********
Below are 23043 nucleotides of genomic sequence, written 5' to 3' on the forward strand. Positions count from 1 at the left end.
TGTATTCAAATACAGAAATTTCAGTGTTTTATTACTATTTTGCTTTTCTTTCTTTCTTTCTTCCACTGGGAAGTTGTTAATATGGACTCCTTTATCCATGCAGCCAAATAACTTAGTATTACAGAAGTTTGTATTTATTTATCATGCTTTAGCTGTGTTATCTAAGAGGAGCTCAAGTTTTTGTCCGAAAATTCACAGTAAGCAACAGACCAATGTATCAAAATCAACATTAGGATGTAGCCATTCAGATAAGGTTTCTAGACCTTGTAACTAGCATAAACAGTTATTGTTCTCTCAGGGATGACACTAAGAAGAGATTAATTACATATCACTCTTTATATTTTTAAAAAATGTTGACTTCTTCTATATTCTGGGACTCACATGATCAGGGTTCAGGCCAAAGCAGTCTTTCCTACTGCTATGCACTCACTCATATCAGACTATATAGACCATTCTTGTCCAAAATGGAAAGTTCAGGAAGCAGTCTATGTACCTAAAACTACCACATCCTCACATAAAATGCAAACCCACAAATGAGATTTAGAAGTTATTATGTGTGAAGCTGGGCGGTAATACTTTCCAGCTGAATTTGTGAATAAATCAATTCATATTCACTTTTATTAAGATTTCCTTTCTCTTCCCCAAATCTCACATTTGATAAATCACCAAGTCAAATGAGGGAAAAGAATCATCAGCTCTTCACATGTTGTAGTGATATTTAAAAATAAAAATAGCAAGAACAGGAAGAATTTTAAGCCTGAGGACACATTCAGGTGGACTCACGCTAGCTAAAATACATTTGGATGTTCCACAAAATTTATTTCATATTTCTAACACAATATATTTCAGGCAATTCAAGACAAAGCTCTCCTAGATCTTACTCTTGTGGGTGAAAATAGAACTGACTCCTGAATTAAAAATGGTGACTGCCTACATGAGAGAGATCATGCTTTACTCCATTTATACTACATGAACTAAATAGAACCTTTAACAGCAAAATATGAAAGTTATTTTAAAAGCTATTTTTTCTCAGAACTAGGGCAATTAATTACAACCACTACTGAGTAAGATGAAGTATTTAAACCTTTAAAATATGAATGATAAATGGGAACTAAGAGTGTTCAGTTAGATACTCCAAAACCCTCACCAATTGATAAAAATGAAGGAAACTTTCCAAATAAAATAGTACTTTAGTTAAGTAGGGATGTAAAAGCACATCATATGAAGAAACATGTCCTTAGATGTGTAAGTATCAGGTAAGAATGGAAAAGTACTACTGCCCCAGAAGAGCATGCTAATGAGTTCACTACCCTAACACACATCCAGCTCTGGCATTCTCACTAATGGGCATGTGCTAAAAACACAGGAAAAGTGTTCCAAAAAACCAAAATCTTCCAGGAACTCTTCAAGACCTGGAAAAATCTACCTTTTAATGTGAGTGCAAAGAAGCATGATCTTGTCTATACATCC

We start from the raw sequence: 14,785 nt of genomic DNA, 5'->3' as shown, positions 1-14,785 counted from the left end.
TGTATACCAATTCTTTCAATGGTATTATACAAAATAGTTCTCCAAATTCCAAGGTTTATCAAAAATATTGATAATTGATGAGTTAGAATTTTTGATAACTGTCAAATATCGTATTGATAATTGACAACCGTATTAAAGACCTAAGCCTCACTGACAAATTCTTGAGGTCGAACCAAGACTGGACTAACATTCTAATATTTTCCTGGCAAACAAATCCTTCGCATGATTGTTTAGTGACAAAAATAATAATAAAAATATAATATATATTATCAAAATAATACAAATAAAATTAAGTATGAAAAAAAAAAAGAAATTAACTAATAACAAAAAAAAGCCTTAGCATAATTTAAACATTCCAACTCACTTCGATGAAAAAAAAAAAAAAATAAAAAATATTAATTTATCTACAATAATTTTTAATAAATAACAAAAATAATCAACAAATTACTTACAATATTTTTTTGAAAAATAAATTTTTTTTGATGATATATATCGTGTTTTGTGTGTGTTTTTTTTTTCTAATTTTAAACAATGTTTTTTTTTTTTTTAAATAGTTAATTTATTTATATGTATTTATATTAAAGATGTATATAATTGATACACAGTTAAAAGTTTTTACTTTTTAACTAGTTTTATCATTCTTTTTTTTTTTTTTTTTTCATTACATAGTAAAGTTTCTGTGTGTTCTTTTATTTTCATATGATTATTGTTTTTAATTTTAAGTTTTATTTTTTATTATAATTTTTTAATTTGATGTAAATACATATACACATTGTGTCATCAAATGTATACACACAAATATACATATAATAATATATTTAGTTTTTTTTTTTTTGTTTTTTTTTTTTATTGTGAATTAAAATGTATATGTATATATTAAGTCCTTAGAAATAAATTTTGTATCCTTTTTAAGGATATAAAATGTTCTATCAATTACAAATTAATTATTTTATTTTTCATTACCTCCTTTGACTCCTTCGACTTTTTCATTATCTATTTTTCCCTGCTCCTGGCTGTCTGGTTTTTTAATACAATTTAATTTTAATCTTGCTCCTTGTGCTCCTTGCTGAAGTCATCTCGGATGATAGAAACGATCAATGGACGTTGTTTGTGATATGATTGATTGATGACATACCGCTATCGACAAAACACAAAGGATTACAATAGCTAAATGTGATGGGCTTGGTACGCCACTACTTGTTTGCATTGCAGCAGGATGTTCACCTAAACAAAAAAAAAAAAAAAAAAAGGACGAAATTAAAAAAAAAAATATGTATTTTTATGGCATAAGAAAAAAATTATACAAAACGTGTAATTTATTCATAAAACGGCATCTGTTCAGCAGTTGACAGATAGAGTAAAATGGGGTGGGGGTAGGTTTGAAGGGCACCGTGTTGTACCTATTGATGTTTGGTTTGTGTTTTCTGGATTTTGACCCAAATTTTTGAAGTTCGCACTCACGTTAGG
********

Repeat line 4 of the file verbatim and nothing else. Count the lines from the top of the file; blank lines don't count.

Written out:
TGTATACCAATTCTTTCAATGGTATTATACAAAATAGTTCTCCAAATTCCAAGGTTTATCAAAAATATTGATAATTGATGAGTTAGAATTTTTGATAACTGTCAAATATCGTATTGATAATTGACAACCGTATTAAAGACCTAAGCCTCACTGACAAATTCTTGAGGTCGAACCAAGACTGGACTAACATTCTAATATTTTCCTGGCAAACAAATCCTTCGCATGATTGTTTAGTGACAAAAATAATAATAAAAATATAATATATATTATCAAAATAATACAAATAAAATTAAGTATGAAAAAAAAAAAGAAATTAACTAATAACAAAAAAAAGCCTTAGCATAATTTAAACATTCCAACTCACTTCGATGAAAAAAAAAAAAAAATAAAAAATATTAATTTATCTACAATAATTTTTAATAAATAACAAAAATAATCAACAAATTACTTACAATATTTTTTTGAAAAATAAATTTTTTTTGATGATATATATCGTGTTTTGTGTGTGTTTTTTTTTTCTAATTTTAAACAATGTTTTTTTTTTTTTTAAATAGTTAATTTATTTATATGTATTTATATTAAAGATGTATATAATTGATACACAGTTAAAAGTTTTTACTTTTTAACTAGTTTTATCATTCTTTTTTTTTTTTTTTTTTCATTACATAGTAAAGTTTCTGTGTGTTCTTTTATTTTCATATGATTATTGTTTTTAATTTTAAGTTTTATTTTTTATTATAATTTTTTAATTTGATGTAAATACATATACACATTGTGTCATCAAATGTATACACACAAATATACATATAATAATATATTTAGTTTTTTTTTTTTTGTTTTTTTTTTTTATTGTGAATTAAAATGTATATGTATATATTAAGTCCTTAGAAATAAATTTTGTATCCTTTTTAAGGATATAAAATGTTCTATCAATTACAAATTAATTATTTTATTTTTCATTACCTCCTTTGACTCCTTCGACTTTTTCATTATCTATTTTTCCCTGCTCCTGGCTGTCTGGTTTTTTAATACAATTTAATTTTAATCTTGCTCCTTGTGCTCCTTGCTGAAGTCATCTCGGATGATAGAAACGATCAATGGACGTTGTTTGTGATATGATTGATTGATGACATACCGCTATCGACAAAACACAAAGGATTACAATAGCTAAATGTGATGGGCTTGGTACGCCACTACTTGTTTGCATTGCAGCAGGATGTTCACCTAAACAAAAAAAAAAAAAAAAAAAGGACGAAATTAAAAAAAAAAATATGTATTTTTATGGCATAAGAAAAAAATTATACAAAACGTGTAATTTATTCATAAAACGGCATCTGTTCAGCAGTTGACAGATAGAGTAAAATGGGGTGGGGGTAGGTTTGAAGGGCACCGTGTTGTACCTATTGATGTTTGGTTTGTGTTTTCTGGATTTTGACCCAAATTTTTGAAGTTCGCACTCACGTTAGG